Dubai doesn’t seem to be better or worse off than any other major city in the world that is similarly affected by the recession. Dubai tourism officials claim that development projects that are already announced or in process will be finished, while most of the rest will be placed on hold until things look up again. Only 2 percent of projects have been outright canceled.
This means that the new airport, the Dubailand theme park, and the nearly complete first phase of the metro rail will go ahead as planned, while untold hundreds of other projects will stay visions in Sheikh Mohammed’s mind for the time being.
Curiously, the recession isn’t hitting the tourism sector as hard as you’d think. The business hotels are suffering the most, as the financial services industry’s struggles have led to a drop in corporate travel. The hotel I’m staying in now, the Jumeirah Emirates Towers, is right in the heart of Dubai’s financial district and currently has only 48 percent occupancy.
But hotels that cater to leisure tourists seem to be doing better. The swank new Address hotel claims to have 80 percent occupancy, and the larger-than-life Atlantis Palm boasts around 75 percent. This is not as good as the 90 percent occupancy rates that were common last year, but it’s better than nothing.
The relatively good performance is most likely due to the fact that room rates have come down by an average of 25 percent from 12 months ago, making Dubai more competitive and affordable than it has ever been. One unintended side effect of the recession has been to make Dubai accessible to more than just rich jet-setters.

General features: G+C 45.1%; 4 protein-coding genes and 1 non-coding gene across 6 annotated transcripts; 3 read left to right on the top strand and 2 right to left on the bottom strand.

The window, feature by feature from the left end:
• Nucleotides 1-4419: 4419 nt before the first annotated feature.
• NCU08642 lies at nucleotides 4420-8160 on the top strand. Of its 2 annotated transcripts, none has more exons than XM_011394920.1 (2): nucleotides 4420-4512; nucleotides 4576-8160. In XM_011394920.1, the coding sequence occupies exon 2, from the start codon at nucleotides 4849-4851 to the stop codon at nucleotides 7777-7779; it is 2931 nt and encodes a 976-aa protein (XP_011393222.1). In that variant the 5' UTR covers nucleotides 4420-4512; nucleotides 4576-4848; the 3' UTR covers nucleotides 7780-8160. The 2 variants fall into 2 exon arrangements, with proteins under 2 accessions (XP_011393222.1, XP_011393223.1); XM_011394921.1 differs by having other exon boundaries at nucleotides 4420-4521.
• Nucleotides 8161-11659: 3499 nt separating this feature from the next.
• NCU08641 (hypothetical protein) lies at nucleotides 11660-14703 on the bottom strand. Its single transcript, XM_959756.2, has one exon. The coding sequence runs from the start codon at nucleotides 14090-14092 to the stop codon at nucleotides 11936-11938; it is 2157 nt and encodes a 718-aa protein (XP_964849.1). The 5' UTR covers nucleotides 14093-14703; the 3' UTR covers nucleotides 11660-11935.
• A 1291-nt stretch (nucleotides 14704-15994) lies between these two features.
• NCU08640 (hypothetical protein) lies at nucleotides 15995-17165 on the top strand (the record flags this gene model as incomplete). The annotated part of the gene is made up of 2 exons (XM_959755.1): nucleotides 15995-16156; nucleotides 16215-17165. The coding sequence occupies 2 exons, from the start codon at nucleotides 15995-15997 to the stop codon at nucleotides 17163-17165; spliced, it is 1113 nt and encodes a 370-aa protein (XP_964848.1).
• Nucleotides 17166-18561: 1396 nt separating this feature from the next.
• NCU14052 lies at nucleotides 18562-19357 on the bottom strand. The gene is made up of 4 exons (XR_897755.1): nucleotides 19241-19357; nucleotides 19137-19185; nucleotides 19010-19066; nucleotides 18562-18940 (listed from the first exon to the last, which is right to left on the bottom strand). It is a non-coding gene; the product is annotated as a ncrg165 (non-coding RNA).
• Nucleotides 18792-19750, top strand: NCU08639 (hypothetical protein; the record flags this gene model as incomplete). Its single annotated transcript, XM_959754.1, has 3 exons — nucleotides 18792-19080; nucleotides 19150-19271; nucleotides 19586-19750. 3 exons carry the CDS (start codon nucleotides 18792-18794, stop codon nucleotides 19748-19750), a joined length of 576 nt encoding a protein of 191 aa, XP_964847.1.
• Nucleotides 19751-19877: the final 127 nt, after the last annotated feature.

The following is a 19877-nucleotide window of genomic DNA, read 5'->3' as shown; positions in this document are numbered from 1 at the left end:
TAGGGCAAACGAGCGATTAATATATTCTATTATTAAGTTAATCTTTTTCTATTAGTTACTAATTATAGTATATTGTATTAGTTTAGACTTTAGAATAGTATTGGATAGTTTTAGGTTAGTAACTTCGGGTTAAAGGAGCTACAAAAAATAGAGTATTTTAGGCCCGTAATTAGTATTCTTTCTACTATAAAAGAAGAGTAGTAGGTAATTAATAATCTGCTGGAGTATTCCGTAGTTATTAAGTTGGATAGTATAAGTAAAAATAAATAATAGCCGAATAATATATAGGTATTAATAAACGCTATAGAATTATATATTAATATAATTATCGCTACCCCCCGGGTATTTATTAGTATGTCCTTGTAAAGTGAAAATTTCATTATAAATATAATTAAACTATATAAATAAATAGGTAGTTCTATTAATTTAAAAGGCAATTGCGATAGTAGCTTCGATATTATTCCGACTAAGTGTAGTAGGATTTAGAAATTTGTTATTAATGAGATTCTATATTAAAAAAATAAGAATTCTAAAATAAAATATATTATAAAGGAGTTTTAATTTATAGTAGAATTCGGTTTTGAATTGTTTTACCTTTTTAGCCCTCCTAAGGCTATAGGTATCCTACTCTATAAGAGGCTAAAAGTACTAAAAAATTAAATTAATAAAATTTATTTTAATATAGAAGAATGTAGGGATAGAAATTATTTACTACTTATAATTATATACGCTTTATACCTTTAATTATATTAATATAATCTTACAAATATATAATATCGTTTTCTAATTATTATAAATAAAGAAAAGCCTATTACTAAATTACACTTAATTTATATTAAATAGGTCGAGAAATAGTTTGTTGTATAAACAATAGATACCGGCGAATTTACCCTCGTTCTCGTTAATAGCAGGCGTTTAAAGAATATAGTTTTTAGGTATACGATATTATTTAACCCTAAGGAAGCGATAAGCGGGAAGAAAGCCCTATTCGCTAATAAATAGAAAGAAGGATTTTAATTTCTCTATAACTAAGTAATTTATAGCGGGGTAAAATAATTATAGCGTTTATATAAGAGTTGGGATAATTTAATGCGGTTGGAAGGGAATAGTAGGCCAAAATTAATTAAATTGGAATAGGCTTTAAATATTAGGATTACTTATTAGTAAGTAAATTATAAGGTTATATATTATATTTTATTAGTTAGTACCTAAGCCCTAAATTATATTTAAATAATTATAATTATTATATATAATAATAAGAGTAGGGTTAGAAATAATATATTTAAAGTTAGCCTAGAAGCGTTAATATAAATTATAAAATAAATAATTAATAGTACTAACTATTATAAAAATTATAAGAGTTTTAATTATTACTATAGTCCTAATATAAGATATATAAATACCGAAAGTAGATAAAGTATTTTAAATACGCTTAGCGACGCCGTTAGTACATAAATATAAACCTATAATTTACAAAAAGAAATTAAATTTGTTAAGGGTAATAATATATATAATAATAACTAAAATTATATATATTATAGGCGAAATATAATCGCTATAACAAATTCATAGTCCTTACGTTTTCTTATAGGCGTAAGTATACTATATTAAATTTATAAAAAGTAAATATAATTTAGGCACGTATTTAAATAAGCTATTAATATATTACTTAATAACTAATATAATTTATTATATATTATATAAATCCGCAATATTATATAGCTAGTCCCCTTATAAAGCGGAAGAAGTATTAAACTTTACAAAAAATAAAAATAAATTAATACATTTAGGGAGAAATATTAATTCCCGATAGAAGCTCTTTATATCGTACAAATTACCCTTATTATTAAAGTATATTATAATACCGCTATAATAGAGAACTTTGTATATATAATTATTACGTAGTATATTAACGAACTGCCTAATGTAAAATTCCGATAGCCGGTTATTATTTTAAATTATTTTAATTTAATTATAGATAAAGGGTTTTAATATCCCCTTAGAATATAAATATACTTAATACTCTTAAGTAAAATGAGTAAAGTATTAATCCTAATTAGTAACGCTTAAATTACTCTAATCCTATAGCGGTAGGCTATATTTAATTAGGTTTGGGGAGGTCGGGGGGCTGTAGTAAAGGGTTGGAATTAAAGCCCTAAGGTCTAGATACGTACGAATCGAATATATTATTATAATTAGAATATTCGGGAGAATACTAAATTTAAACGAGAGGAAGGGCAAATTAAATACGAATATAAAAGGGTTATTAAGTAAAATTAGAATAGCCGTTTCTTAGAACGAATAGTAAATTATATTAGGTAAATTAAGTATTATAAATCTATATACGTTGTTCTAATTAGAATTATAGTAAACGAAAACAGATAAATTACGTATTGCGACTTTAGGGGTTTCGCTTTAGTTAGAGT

Interestingly, official data shows that the number of hotel guest nights fell 16 percent in the first quarter of 2009, but the total number of guests was up 3.7 percent. This means that actually more people are visiting Dubai, but they are just not staying as many days.
These statistics seem to bode well for the future, and point to a strong comeback for tourism when the recession ends. However, whether or not the Sheik’s vision to turn Dubai into a town 10 times its current size is realistic is another matter entirely.
That will be determined not only by how well and how fast Dubai recovers, but also by whether or not people will continue to find it a hospitable environment to work, live and visit.
As of 2008 1.7 million people chose to live there, and another 7.5 million visited, so the argument can be made that Dubai must be doing something right. But what makes it so attractive to so many, and what are the downsides? You’ll have to read the next dispatch to find out.
By Karen Elowitt for PeterGreenberg.com.
Read the next entry in the series: Dispatch from Dubai, Part 3: Dispelling Middle Eastern Myths.